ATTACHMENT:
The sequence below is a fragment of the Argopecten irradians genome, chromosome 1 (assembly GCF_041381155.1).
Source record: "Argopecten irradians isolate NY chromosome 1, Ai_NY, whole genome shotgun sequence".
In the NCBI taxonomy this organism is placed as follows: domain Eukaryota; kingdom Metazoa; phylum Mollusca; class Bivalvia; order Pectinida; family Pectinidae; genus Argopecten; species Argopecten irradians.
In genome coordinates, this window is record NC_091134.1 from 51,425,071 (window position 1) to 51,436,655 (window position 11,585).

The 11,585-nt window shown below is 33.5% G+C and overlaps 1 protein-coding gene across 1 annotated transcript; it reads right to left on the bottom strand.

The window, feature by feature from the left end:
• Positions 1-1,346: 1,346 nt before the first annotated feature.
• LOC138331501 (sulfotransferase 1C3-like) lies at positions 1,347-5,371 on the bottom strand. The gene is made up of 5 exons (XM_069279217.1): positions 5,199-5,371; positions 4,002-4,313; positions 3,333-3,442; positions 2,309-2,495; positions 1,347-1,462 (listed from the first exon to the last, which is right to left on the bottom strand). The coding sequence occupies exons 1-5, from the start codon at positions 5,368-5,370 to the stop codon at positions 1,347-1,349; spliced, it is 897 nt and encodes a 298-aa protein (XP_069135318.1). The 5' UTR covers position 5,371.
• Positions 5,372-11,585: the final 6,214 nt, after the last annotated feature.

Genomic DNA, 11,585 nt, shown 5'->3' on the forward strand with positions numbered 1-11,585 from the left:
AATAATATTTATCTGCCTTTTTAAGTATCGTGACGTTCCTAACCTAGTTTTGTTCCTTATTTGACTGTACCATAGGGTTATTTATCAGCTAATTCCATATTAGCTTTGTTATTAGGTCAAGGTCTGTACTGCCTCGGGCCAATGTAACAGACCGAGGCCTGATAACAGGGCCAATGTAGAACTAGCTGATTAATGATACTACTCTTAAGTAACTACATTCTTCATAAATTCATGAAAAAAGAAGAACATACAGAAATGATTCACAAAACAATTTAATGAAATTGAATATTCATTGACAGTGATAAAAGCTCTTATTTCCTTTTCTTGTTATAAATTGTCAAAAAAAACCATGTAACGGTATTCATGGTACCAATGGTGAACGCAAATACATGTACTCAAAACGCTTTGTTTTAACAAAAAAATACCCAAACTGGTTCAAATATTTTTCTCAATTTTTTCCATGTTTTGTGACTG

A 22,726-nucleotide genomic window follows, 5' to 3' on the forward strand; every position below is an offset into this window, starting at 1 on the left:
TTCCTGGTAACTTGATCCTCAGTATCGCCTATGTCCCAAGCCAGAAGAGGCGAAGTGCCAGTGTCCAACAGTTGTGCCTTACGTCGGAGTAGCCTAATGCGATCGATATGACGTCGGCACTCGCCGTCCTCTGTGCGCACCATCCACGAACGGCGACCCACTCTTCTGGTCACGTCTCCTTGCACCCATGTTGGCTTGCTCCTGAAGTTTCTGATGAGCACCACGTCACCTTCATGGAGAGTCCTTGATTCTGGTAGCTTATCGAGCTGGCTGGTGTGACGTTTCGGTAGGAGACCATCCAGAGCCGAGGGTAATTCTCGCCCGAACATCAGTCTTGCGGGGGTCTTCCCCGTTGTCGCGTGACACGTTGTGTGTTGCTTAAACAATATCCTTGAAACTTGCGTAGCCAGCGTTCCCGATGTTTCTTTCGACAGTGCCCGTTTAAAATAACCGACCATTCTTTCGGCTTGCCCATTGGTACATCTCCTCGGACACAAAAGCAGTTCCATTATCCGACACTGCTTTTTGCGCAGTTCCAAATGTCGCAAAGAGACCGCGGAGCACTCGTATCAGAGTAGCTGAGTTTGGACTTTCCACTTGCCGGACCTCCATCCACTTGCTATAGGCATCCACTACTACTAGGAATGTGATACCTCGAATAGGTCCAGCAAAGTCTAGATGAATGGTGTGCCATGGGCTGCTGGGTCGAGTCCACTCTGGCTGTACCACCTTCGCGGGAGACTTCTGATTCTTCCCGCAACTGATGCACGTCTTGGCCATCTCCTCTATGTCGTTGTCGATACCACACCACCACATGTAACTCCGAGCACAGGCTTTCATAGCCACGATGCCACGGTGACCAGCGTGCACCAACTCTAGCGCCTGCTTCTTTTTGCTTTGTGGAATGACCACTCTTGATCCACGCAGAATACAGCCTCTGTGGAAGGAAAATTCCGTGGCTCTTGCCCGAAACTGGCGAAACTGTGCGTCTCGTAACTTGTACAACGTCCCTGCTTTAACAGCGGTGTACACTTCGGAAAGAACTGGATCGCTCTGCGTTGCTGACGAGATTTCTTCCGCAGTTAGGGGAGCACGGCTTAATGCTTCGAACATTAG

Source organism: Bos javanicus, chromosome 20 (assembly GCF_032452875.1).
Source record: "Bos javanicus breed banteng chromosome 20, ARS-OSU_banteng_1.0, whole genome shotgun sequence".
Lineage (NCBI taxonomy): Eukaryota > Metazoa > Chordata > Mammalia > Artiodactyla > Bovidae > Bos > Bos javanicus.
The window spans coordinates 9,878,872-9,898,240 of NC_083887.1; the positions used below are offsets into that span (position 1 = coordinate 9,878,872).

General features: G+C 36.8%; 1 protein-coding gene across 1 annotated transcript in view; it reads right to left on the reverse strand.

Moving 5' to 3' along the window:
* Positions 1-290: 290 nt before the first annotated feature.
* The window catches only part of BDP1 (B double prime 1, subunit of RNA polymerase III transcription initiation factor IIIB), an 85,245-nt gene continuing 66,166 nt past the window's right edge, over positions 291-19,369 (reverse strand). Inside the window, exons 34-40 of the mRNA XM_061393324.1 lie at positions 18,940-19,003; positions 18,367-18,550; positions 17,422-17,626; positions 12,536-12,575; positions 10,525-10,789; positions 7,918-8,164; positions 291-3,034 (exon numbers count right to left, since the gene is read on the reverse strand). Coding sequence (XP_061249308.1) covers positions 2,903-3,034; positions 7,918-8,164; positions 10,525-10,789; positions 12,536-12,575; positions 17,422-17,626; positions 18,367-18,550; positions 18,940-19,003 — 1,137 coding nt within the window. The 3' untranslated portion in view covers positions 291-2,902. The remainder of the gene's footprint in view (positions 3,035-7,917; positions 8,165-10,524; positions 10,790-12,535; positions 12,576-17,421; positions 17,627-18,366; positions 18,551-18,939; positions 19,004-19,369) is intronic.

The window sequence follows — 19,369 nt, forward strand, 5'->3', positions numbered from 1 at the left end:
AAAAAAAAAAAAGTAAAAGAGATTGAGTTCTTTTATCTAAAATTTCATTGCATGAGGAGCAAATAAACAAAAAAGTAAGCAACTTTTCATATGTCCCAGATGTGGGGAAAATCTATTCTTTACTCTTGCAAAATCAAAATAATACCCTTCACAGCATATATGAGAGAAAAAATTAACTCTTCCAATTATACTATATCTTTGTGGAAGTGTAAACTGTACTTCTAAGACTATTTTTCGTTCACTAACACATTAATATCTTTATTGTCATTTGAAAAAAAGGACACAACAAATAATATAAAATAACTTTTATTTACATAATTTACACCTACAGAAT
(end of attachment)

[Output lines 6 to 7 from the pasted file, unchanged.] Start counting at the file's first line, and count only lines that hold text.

The window, feature by feature from the left end:
• Positions 1-1,346: 1,346 nt before the first annotated feature.